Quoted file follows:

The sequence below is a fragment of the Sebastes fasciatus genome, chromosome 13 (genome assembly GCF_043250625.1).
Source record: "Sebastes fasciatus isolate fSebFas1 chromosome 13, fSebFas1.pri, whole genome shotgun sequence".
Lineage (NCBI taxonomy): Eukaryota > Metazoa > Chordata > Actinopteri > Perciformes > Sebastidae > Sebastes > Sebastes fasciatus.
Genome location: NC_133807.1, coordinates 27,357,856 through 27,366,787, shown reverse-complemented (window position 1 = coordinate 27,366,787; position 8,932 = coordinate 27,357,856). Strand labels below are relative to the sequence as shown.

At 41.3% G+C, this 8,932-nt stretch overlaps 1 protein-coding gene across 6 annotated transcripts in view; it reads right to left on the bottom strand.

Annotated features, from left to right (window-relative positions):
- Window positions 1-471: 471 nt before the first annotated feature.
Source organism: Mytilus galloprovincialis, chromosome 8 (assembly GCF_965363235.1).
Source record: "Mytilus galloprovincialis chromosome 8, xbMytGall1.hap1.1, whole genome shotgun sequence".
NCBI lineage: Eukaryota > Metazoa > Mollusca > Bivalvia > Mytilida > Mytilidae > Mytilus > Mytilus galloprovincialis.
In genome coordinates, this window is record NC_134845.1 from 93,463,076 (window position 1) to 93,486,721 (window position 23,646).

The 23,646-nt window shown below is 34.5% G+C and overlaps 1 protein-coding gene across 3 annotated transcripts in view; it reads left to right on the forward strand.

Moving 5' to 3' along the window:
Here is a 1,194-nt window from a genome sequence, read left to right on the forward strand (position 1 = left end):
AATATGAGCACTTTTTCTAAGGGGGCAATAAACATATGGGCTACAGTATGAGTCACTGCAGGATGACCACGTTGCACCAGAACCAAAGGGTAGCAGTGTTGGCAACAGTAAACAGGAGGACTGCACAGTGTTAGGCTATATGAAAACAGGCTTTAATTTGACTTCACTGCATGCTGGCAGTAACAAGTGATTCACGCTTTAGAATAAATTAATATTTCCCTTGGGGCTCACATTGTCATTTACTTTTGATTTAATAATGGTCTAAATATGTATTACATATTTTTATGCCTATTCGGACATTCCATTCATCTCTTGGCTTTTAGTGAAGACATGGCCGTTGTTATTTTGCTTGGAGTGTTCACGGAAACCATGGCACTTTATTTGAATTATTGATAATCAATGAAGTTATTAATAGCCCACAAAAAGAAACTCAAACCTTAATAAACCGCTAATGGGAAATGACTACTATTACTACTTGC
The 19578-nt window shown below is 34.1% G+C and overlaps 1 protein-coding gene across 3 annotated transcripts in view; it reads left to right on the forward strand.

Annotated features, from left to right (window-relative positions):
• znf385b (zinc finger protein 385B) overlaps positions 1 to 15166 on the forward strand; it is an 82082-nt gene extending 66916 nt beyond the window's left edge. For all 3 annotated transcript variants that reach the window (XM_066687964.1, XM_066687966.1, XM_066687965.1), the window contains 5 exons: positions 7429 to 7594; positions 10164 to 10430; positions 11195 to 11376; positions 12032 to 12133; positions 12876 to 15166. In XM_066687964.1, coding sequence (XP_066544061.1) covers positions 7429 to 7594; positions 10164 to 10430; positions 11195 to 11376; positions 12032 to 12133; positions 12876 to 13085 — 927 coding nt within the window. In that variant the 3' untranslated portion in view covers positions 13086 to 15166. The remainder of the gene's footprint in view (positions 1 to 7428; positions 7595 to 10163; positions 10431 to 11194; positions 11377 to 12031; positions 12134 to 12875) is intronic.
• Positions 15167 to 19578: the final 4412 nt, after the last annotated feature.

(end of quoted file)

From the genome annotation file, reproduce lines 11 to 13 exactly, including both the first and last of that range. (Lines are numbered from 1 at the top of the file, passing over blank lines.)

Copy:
In genome coordinates, this window is record NC_134845.1 from 93,463,076 (window position 1) to 93,486,721 (window position 23,646).

The 23,646-nt window shown below is 34.5% G+C and overlaps 1 protein-coding gene across 3 annotated transcripts in view; it reads left to right on the forward strand.

Moving 5' to 3' along the window: